• Experiencing high levels of uncontrolled stress
  • Leading a sedentary (inactive) lifestyle
  • Eating a diet high in saturated (animal) and trans fats

Environmental and behavioral factors affecting heart disease may occur individually or together. For example, a person who leads an active lifestyle can still be at risk of high blood pressure or high cholesterol if hereditary factors drive those risks. Regular health care is important to identify these risk factors.

Rarely, heart disease may be caused by exposure to bacteria, viruses, or fungi that lead to infections in the heart. The three main heart infections are:

  • Pericarditis — Inflammation of the sac surrounding the heart
  • Myocarditis — Inflammation of the heart muscle
  • Endocarditis — Infection of the heart valves

Can Heart Disease Be Prevented?

Some heart diseases cannot be prevented — risk factors such as genetic predisposition, age, gender, and congenital heart defects are beyond a person’s control. However, a person can change other environmental and behavioral risk factors. The American Heart Association recommends certain lifestyle changes to protect your heart and reduce your risk.

  • Monitor your levels of total cholesterol, low-density and high-density lipoprotein cholesterol, and triglycerides.
  • Modify your diet to reduce the amount of saturated and processed fat you eat, and focus on including more fresh produce and lean proteins.
  • Stop smoking, and avoid inhaling secondhand tobacco smoke.
  • Decrease your intake of alcohol.
  • Boost your physical activity level by gradually incorporating daily exercise.
  • Work toward reaching and maintaining a healthy weight through physical activity and diet modifications.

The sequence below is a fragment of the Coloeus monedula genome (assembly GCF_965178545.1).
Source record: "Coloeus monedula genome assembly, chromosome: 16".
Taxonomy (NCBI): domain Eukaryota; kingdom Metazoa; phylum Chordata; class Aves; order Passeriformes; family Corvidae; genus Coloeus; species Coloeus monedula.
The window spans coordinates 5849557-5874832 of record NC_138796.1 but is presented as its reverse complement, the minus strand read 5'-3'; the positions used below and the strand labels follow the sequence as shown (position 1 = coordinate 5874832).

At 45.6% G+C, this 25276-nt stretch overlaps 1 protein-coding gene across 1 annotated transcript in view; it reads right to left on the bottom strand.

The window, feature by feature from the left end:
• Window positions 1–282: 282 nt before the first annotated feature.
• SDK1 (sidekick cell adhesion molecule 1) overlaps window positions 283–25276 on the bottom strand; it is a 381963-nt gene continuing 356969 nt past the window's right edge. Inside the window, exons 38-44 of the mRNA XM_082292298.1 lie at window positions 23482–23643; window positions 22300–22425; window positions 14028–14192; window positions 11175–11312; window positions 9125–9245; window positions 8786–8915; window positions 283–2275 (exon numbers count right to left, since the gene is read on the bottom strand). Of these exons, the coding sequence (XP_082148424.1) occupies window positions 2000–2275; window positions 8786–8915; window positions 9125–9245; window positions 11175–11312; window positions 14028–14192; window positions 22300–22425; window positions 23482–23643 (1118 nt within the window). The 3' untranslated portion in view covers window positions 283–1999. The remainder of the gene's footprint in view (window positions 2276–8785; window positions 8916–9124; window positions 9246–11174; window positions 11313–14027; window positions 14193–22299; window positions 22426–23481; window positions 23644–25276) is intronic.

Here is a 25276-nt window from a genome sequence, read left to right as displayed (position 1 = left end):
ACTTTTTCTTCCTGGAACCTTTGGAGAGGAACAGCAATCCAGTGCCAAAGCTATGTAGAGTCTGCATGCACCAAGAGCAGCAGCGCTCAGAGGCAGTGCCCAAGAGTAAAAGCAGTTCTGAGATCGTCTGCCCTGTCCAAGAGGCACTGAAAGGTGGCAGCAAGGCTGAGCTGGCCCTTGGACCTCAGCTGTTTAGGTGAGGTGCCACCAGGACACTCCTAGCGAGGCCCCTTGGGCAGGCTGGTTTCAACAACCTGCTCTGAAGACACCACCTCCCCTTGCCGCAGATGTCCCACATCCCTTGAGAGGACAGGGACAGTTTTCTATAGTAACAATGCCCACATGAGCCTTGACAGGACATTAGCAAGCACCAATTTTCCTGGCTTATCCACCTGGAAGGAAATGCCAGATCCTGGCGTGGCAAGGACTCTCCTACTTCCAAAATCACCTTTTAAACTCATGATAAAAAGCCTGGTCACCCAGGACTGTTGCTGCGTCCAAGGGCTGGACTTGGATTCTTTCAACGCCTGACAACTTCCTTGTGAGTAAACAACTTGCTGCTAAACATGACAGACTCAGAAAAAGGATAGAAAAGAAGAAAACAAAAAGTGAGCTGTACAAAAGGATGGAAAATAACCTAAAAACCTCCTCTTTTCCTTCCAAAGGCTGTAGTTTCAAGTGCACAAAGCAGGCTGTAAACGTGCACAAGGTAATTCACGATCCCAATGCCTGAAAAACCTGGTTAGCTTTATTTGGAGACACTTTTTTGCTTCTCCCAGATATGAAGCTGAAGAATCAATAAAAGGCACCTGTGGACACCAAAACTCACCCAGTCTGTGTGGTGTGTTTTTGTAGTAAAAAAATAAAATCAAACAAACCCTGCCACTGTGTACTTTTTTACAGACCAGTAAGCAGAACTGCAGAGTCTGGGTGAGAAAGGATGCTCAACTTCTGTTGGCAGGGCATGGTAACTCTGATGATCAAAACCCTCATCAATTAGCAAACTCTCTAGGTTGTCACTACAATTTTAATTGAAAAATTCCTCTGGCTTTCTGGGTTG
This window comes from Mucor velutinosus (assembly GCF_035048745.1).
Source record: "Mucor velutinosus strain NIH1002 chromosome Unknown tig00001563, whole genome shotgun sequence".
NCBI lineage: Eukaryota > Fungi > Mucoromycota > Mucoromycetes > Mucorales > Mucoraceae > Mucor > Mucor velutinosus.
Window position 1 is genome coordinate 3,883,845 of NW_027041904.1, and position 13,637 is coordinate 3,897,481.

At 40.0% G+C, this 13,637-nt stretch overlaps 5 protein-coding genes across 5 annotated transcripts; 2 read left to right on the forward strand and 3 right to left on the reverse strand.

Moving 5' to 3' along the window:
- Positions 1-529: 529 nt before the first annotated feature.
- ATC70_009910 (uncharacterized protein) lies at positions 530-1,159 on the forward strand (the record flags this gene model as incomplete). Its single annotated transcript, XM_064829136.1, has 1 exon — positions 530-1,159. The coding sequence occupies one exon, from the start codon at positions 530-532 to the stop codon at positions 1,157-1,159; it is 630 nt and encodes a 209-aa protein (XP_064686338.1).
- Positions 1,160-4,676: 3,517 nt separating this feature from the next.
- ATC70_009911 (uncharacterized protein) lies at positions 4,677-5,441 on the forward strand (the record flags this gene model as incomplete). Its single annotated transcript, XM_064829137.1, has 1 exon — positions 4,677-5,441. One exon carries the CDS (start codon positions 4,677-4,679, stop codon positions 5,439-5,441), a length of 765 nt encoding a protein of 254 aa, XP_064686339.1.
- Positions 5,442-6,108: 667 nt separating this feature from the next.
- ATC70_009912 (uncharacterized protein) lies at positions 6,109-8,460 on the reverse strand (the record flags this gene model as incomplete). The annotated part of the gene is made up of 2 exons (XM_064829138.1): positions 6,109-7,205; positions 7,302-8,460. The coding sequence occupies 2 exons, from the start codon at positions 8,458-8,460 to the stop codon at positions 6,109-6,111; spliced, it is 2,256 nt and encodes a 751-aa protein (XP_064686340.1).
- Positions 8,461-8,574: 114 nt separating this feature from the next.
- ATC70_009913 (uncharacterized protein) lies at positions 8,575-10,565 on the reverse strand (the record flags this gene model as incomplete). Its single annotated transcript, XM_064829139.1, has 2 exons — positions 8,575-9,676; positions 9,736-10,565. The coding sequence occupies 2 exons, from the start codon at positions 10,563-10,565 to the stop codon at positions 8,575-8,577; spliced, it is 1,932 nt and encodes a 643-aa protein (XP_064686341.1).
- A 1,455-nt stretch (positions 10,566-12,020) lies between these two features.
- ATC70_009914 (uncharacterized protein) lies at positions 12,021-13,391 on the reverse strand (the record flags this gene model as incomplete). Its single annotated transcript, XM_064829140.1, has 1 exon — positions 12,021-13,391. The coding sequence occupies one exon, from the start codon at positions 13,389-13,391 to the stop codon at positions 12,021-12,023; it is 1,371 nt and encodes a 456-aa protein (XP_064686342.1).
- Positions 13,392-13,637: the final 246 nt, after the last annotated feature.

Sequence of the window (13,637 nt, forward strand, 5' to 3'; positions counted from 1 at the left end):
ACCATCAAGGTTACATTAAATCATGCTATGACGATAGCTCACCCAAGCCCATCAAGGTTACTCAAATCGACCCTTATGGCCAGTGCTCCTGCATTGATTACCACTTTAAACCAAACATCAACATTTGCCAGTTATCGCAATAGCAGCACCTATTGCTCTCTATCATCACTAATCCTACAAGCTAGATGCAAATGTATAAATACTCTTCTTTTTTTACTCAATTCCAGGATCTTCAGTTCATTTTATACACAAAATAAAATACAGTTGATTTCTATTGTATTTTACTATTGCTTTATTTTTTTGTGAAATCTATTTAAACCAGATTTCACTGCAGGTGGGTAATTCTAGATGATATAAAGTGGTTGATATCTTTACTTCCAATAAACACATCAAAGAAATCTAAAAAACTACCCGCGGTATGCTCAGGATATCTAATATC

• Control high blood pressure by reducing your salt intake, exercising more, and eating a heart-healthy diet.
  • Monitor and manage your blood sugar, keeping it at a healthy level, if you have type 2 diabetes.
  • Look for ways to reduce stress, and learn new techniques to manage tension and anxiety.

Taking these steps won’t necessarily prevent heart disease, but they will likely improve your overall health. Adopting healthy habits slowly, such as making one or two changes weekly, can help you maintain your new routine over the long run.

Talk With Others Who Understand

MyHeartDiseaseTeam is the social network for people with heart disease and their loved ones. More than 51,000 members come together to ask questions, give advice, and share their stories with others who understand life with heart disease.

Have you been diagnosed with heart disease? Do you have questions about risk factors, or are you making any lifestyle changes? Share your experience in the comments below, or start a conversation by posting on MyHeartDiseaseTeam.

All updates must be accompanied by text or a picture.
Manuel Penton, M.D. is a medical editor at MyHealthTeam. Learn more about him here.
Kelly Crumrin is a senior editor at MyHealthTeam and leads the creation of content that educates and empowers people with chronic illnesses. Learn more about her here.
Caroline Wallace, Ph.D. has a doctorate in biomedical science from the Medical University of South Carolina. Learn more about her here.